India Burns Smuggled Ivory. And France?

30 Jul 2013

Today, the state of Maharashtra will burn precious animal materials that have been seized by anti-poaching organizations. The leopard and tiger fur that was priced at about €12,000 a piece, along with the tusks of ivory that are sold on the black market from €1,500/kg for up to €5,500/kg, will be completely destroyed.

The state of Kerala is getting ready to do the same with their stock of 3 tons of ivory that has been seized over the past 20 years.

The Indian authorities will be taking advantage of the widespread presence of spectators to raise awareness, thereby doubling their efforts in the fight against environmental crime by enforcing both International regulations and Indian law for the protection of animals.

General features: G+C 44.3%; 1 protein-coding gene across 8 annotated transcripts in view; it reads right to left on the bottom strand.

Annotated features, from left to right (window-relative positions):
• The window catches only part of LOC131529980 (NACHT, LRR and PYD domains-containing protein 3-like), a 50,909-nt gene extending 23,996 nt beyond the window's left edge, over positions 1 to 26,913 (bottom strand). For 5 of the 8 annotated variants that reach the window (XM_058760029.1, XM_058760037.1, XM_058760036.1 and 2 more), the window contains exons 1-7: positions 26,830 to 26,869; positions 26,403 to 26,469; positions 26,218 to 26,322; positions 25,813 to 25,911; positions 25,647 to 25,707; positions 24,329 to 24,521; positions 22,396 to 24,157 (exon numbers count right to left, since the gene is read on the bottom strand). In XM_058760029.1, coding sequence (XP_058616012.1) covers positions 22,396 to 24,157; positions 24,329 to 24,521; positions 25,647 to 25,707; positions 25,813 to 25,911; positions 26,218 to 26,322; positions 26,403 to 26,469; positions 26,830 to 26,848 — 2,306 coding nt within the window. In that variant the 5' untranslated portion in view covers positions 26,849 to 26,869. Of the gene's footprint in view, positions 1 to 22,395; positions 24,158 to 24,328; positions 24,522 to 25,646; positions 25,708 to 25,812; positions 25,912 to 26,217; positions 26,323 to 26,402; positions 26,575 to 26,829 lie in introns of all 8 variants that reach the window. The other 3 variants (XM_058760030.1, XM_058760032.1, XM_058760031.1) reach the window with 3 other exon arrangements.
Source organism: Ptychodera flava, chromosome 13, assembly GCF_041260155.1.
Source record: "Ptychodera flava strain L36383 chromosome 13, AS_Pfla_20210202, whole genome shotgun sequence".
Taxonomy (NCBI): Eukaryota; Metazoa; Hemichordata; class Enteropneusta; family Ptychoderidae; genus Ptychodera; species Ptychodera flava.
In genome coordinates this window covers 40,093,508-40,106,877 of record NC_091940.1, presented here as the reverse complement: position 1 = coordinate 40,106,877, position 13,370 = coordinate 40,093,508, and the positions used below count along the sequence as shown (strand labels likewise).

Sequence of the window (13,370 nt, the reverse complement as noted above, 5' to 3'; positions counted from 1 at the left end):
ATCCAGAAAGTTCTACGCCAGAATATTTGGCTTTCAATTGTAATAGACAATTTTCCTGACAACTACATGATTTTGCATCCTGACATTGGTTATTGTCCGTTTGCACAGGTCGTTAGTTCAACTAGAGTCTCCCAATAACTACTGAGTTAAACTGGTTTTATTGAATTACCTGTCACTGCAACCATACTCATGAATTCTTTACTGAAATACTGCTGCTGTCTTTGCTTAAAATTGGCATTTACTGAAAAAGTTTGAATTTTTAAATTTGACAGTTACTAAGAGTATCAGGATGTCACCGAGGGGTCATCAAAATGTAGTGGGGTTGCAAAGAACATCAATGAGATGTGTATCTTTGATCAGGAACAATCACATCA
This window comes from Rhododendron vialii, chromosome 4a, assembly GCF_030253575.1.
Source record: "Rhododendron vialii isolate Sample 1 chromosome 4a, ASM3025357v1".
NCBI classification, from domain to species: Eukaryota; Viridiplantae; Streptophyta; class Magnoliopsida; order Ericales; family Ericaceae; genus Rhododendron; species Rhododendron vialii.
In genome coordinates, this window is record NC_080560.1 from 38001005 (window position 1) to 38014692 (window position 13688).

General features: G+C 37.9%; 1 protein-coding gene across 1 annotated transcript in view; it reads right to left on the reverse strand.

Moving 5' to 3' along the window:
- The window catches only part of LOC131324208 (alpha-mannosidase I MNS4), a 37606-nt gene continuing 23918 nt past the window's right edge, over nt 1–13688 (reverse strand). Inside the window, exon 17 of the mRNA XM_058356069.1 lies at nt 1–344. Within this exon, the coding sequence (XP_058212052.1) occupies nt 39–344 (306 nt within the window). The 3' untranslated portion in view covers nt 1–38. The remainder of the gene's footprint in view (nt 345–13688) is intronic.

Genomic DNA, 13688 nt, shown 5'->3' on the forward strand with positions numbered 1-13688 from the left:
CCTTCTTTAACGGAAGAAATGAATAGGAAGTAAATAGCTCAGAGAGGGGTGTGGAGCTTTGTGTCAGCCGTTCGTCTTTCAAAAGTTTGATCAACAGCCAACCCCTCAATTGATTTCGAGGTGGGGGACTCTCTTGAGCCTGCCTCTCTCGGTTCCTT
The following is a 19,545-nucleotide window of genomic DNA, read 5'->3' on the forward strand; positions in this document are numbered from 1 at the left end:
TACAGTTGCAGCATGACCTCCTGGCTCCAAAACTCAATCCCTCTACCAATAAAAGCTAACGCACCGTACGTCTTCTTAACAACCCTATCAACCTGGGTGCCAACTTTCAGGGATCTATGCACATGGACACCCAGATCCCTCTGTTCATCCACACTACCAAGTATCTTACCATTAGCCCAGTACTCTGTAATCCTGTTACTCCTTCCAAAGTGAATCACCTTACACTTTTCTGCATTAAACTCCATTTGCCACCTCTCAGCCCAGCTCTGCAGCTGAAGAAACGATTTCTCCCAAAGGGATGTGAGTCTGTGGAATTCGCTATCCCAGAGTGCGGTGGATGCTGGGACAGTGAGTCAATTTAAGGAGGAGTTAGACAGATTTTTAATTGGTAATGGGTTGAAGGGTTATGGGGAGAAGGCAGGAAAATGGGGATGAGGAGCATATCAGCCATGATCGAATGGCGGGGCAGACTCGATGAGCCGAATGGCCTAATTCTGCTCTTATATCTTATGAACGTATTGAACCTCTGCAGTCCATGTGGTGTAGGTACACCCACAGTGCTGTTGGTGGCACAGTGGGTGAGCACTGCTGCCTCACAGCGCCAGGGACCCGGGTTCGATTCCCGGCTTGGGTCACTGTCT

Robin des Bois sent an official request to the French Minister of Ecology on July 18th, 2013, requesting the rapid destruction of ivory stockpiles seized by French customs and other authorities. The amount of stock that has been accumulating since the enactment of the Convention on International Trade in Endangered Species of Flora and Fauna (CITES) Agreement is unknown to the public; there could be upwards of ten tons. While the destruction of drugs or counterfeit money usually happens immediately after government seizure, ivory is conserved, as if the French government hopes to one day put it back on the market. In addition, these smuggled animal materials run the risk of being stolen by highly specialized gangs. Not even the French authorities are immune to loss.

India is not the first country to take such action. The Philippines, Gabon, and Kenya have already voluntarily destroyed seized stockpiles of ivory.




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